Author Topic: C Street BRZ alignment settings?  (Read 747 times)

0 Members and 1 Guest are viewing this topic.

Offline Ricta41

  • Posts: 2
    • Chris Schneider
    • View Profile
C Street BRZ alignment settings?
« on: Sun Aug 14 2016, 9:06 PM »
Hey guys, so I think it's about time to have the car aligned as I don't know as if it's ever been touched from the factory. (I haven't had one done in my 7k miles of ownership and I don't think the lady that owned the car before me did either) It's a 2013 BRZ, stock shocks/struts, springs, sway bars, and I am currently running on 245/40/17 BF Goodrich Rival S' (some day switching to RE71-R's but still undecided on if 225's or 245's) that have been through a lot of heat cycles and a few track days so I know I will be on the hunt for tires in the near future, but to the point. I know these cars can be naturally camber challenged on the stock strut setup and that the rear is nonadjustable but anyone have any input as to what I should shoot for in the front? I have access to an alignment rack so I can dial in whatever setup I can mechanically get. I know negative camber helps with turn in responsiveness but aside from that I don't know too much for a lefty righty alignment (I come from a drag racing background so I know how to make a car go straight, I'm still new at all this turning stuff lol) Any input is appreciated and welcomed. Thanks in advance

Offline ParadoxD

  • Administrator
  • Posts: 373
    • Travis Turner
    • View Profile
    • MSCC Official Website
Re: C Street BRZ alignment settings?
« Reply #1 on: Mon Aug 15 2016, 12:14 PM »
Hi Chris,

I don't know if the camber is even adjustable in stock form, but if it is you won't get much at all out of it.  The only thing you can do in CS is install the (OEM) crash bolts up front.  This basically swaps a 14mm bolt with a fat center section to a straight 14mm bolt so you can get a little adjustment out of it.  It isn't much, but every little bit helps.  You'll want as much negative camber up front as you can squeeze out of it.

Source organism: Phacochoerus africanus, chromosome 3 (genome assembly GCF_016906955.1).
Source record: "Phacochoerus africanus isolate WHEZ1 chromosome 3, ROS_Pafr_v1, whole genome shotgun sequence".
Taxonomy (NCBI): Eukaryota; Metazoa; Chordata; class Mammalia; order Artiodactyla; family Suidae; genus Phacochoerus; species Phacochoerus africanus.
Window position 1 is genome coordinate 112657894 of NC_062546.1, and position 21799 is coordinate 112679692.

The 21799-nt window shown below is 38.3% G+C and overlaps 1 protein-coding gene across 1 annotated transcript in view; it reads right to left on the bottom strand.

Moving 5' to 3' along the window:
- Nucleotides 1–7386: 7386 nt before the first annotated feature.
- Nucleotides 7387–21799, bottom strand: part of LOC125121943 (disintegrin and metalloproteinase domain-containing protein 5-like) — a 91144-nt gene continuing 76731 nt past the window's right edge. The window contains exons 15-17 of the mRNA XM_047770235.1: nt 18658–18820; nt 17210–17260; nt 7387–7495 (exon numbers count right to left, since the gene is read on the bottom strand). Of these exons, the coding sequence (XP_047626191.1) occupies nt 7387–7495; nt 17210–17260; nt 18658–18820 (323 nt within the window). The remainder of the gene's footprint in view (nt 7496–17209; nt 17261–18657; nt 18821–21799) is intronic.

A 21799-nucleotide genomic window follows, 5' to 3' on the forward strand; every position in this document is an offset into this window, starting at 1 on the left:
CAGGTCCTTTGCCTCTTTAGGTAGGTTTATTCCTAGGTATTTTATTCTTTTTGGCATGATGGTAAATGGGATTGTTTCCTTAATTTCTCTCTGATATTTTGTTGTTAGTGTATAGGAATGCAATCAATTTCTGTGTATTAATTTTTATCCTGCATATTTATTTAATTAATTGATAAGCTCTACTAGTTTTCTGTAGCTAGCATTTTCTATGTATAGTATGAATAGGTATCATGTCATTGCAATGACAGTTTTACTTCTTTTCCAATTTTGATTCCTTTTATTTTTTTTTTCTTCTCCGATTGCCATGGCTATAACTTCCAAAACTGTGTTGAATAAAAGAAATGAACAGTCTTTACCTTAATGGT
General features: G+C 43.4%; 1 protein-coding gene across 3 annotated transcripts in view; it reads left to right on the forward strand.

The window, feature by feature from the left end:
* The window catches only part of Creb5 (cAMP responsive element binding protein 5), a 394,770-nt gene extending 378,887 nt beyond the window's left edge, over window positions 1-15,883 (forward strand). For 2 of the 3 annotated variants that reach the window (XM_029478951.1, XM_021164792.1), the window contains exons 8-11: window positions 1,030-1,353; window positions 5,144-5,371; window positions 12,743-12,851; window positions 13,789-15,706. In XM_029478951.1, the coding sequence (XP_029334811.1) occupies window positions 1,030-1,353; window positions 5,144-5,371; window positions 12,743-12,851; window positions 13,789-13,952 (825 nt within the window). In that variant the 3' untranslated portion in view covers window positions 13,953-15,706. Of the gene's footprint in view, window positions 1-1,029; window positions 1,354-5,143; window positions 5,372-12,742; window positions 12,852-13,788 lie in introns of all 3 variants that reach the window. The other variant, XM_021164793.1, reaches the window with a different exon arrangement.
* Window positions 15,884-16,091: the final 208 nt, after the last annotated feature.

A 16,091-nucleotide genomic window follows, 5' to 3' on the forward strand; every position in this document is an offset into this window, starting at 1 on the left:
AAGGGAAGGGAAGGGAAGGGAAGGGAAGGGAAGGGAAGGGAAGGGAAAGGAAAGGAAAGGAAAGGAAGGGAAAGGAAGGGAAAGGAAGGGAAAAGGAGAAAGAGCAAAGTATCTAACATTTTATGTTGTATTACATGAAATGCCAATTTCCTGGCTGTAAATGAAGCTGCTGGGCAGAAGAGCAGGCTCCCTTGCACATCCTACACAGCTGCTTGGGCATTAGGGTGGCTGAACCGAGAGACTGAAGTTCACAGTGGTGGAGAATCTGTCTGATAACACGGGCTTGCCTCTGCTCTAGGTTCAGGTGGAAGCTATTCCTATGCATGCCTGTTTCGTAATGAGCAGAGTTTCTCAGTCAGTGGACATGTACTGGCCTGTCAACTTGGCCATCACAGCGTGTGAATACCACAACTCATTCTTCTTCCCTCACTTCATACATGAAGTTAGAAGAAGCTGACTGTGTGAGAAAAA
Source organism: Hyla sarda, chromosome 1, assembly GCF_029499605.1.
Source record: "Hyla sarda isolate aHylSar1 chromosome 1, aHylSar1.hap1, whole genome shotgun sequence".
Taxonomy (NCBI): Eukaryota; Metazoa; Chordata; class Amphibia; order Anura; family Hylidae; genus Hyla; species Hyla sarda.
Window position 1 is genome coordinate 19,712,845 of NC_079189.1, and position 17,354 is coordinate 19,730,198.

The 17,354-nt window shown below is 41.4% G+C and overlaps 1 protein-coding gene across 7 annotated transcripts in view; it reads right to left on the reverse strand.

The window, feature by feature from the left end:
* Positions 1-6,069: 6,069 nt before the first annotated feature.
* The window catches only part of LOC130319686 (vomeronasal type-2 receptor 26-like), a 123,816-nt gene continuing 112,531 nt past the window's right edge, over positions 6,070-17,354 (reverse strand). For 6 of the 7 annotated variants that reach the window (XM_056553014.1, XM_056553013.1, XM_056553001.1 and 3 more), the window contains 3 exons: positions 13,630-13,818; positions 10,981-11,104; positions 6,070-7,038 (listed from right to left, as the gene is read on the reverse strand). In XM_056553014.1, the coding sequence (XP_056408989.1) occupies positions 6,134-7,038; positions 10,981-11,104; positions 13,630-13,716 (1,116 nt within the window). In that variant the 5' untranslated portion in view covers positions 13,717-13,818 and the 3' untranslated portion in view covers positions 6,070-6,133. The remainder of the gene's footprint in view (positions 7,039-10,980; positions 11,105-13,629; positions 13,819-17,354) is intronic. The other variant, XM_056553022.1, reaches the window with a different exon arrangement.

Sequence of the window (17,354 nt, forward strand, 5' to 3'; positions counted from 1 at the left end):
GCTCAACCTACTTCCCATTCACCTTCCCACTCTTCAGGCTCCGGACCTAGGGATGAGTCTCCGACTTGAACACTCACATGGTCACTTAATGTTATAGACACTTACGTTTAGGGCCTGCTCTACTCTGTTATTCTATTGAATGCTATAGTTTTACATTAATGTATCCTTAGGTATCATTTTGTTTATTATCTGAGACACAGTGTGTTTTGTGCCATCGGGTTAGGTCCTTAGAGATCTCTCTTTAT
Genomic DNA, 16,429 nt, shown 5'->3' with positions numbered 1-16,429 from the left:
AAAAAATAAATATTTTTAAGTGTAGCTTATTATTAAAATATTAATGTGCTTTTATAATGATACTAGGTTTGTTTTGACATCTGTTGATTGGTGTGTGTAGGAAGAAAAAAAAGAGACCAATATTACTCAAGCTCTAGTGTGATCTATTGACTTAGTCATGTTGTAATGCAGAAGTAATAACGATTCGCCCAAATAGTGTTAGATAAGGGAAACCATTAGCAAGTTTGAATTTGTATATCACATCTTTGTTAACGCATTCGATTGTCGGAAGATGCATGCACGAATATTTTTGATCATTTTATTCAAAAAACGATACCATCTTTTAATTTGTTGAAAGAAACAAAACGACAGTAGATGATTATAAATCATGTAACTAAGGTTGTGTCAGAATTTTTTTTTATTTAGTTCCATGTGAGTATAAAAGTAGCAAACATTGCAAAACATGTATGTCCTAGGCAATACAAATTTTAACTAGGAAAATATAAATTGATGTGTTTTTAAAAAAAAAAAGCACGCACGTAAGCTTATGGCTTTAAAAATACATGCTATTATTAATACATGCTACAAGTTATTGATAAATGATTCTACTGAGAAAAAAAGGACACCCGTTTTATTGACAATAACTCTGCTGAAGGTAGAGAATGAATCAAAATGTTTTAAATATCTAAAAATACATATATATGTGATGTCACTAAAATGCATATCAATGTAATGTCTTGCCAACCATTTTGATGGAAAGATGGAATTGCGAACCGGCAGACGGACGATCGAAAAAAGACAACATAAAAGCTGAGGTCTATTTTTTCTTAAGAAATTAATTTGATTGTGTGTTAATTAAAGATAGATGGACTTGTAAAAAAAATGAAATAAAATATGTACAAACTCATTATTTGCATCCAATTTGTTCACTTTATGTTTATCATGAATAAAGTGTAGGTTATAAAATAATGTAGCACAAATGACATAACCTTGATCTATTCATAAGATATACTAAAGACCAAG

Other than that, I like slight toe-in at the rear for straight line stability and a slight toe-out up front for better turn-in.  You don't want to get too aggressive with toe as it will chew up your tires very quickly.

For tire width, there are two camps - one being biggest, fattest tire you can fit and the other being size-appropriate for the wheel width.  Our 7" wide wheels don't provide a lot of leeway here regardless of what you choose.  For me, I'm not a fan of a pinched tire.  It balloons the sidewalls and makes the tire taller and less square.  With the absence of camber we're primarily relying on sidewall stiffness.

General consensus from what I've seen is that 225/45-17 is the best compromise of grip, weight, and steering response.  Chris Hammer swears by 235s on a stock twin, and he's a lightning fast driver so I can't rebut that sentiment.  Some people cram 245s on there like you've done also.  It's going to come down to personal preference in the end.

1991 BMW 325i (DSP) - 2015 Scion FR-S (CS)